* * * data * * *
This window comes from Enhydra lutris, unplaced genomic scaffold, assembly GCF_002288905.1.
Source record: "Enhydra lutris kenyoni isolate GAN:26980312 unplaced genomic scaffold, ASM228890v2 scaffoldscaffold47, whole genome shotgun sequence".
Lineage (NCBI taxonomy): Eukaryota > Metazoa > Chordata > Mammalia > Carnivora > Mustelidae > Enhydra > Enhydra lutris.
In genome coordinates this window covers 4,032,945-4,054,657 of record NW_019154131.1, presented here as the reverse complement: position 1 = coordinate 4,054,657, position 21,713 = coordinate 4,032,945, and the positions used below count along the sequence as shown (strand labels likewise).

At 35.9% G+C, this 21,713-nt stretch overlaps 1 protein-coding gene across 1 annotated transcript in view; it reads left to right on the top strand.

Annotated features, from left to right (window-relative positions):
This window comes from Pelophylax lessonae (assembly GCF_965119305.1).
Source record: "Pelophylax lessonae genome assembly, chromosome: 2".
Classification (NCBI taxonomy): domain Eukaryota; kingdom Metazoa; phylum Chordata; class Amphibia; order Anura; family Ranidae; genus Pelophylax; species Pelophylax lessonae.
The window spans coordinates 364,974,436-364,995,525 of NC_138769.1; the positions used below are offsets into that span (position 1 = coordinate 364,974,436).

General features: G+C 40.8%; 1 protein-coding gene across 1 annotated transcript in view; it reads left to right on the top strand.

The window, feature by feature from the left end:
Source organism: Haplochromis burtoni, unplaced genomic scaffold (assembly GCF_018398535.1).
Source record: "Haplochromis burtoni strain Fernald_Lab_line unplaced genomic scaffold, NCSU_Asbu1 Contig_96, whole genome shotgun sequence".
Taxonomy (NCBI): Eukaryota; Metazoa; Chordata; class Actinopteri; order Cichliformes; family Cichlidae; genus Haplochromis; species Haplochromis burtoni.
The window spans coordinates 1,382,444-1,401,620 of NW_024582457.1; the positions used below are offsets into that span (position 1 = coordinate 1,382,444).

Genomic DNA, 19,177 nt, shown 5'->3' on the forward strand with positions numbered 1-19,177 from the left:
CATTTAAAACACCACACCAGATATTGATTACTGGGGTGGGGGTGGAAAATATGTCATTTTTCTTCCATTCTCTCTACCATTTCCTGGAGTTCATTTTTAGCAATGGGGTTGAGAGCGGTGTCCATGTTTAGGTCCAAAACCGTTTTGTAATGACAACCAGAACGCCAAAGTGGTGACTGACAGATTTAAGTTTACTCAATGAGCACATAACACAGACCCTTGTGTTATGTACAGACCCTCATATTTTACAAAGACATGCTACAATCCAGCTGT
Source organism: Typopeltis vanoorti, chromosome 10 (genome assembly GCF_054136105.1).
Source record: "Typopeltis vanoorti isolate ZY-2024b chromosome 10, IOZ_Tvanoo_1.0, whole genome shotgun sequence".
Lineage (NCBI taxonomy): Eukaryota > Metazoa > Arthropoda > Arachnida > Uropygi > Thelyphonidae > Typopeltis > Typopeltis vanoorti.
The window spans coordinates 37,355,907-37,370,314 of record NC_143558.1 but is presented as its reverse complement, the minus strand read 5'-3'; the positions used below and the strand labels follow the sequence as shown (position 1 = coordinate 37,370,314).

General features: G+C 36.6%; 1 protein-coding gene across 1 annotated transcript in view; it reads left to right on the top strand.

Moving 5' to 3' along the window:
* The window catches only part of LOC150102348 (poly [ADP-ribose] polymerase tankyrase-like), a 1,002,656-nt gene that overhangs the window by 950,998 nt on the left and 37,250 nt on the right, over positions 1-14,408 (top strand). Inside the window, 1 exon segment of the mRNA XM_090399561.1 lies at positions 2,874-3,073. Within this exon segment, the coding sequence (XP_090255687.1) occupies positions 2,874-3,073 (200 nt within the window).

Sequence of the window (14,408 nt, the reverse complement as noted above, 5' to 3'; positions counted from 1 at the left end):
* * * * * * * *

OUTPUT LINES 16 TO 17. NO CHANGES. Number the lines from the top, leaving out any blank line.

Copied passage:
The window spans coordinates 1,382,444-1,401,620 of NW_024582457.1; the positions used below are offsets into that span (position 1 = coordinate 1,382,444).

Genomic DNA, 19,177 nt, shown 5'->3' on the forward strand with positions numbered 1-19,177 from the left: